Each summer in Toronto, Canada—one of the most multicultural cities in the world—organizations from amongst the city’s nearly 150 cultural groups put on lavish festivals. Half of the city’s residents are immigrants, with Jamaicans, South Asians, and Filipinos making up some of the largest ethnic groups, and more than 140 languages and dialects are spoken. No matter what your taste, from small-scale, family-friendly gatherings to international, action-packed festivals with millions of participants, check out this guide to Toronto festivals that will make your taste buds run wild and get your dancing feet in motion.
Toronto Caribbean Carnival
July 7–August 7, 2017
This year, Toronto Caribbean Carnival is celebrating its 50th anniversary. One of North America’s largest street festivals, Toronto Caribbean Carnival attracts over 1.3 million visitors each year. Most visitors come to see the king and queen and Grand Parade, where you’ll have a chance to catch a glimpse of the colorful and elaborate costumes. This is the only festival on this list with a cost to attend; tickets are $10–$20 (CAD), and $50–$100 (CAD) if you want to splurge for a VIP cabana. The festival also hosts art exhibits and a Junior Carnival Parade—perfect for families with children.
There are many parties throughout the weekend where you can get a taste of fabulous music from the Caribbean and dance the night away.
Lest you think this festival is strictly cultural, there are many parties throughout the weekend where you can get a taste of fabulous music from the Caribbean and dance the night away. Check out the official Caribana Toronto guide for more information. Buy tickets online before you arrive, as the best parties tend to sell out in advance.
KULTURA Filipino Arts Festival
August 10–13, 2017
This unique festival is the only one of its kind in Toronto organized by a youth-led community arts and cultural organization. The KULTURA Filipino Arts Festival features live performances, a marketplace, and traditional and modern food. Last year’s highlights included a street eats competition and live multimedia art battle.
More than just a festival showcasing Filipino costumes and food, the organizers want to use art to facilitate dialogue within the Filipino community and amongst other communities in the city. If you’re looking for a festival with deeper meaning beyond partying and eating, this is one you don’t want to miss.
Toronto Chinatown Festival
August 19–20, 2017
Festival organizers have dubbed this year’s theme “Meeting Across the Milky Way,” which is based upon a folktale of Chinese Valentine’s Day. This two-day festival brings in over 200,000 visitors, and you should get there during the opening ceremony if you’ve ever wanted to see a Chinese lion dance. For martial arts enthusiasts, there will also be an opportunity to see demonstrations by kung fu masters. Make sure to check out the many vendors lining the streets to grab traditional Chinese food and listen to Chinese storytelling.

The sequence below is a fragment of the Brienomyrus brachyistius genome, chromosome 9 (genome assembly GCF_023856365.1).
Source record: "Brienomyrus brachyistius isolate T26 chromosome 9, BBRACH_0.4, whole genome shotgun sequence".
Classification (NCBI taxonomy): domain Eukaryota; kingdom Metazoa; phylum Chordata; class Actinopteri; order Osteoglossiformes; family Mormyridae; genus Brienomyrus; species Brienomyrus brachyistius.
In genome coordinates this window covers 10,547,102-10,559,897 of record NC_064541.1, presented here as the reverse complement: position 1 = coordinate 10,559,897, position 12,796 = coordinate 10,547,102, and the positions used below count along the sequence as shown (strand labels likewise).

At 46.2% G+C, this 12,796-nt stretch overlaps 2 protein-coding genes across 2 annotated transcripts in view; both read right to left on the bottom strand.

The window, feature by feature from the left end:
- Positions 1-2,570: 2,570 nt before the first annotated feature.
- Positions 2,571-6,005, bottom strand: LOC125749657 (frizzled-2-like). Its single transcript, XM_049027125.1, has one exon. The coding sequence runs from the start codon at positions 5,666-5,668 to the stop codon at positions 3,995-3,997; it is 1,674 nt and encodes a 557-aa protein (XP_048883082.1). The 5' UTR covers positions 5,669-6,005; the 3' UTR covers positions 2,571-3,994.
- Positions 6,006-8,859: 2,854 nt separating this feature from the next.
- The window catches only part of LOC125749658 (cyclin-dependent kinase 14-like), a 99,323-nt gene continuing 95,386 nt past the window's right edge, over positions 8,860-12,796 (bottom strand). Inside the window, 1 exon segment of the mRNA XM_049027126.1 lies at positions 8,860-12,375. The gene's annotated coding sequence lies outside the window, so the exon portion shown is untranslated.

Korean Harvest Festival
August 25–27, 2017
The Korean Harvest Festival celebrates Korean Thanksgiving (Hangawi), a major holiday in Korea when historically people would visit their ancestral homelands and share a feast of traditional food and rice wines.
This year’s guests will be the characters Umma (Jean Yoon) and Appa (Paul Sun-Hyung Lee) from the hit Canadian sitcom Kim’s Convenience. Snap a picture to show your friends that you met international celebrities.
Toronto’s Korean Harvest Festival is the largest Korean festival in Canada where visitors can enjoy live performances of traditional Korean wrestling, drumming, and dance. Each year, Korean Canadian celebrities host meet and greets with festivalgoers. This year’s guests will be the characters Umma (Jean Yoon) and Appa (Paul Sun-Hyung Lee) from the hit Canadian sitcom Kim’s Convenience. Snap a picture to show your friends that you met international celebrities.
September 1–4, 2017
If you’re still trying to decide on a quick getaway for Labor Day weekend, why not head to Toronto for Hispanic Fiesta? This festival brings together visitors and performers from over 20 Spanish-speaking countries for a four-day celebration of Latin American food, music, art, and entertainment. The festival began in 1981 with the purpose of uniting Spanish-speaking people in the city by celebrating their similar cultural roots. Now in its 36th year, the festival has grown into the largest Hispanic cultural event in Canada. There are few other places where you can listen to music and see dancers from Nicaragua, Venezuela, Ecuador, and more all in a single weekend.
Toronto Pearson International Airport, with direct flights from many U.S. cities and over 180 destinations worldwide, makes Toronto one of North America’s most accessible cities. If you’re looking for a quick weekend getaway where you can eat great food, listen to awesome music, and meet people from all around the world, visit one of Toronto’s many festivals.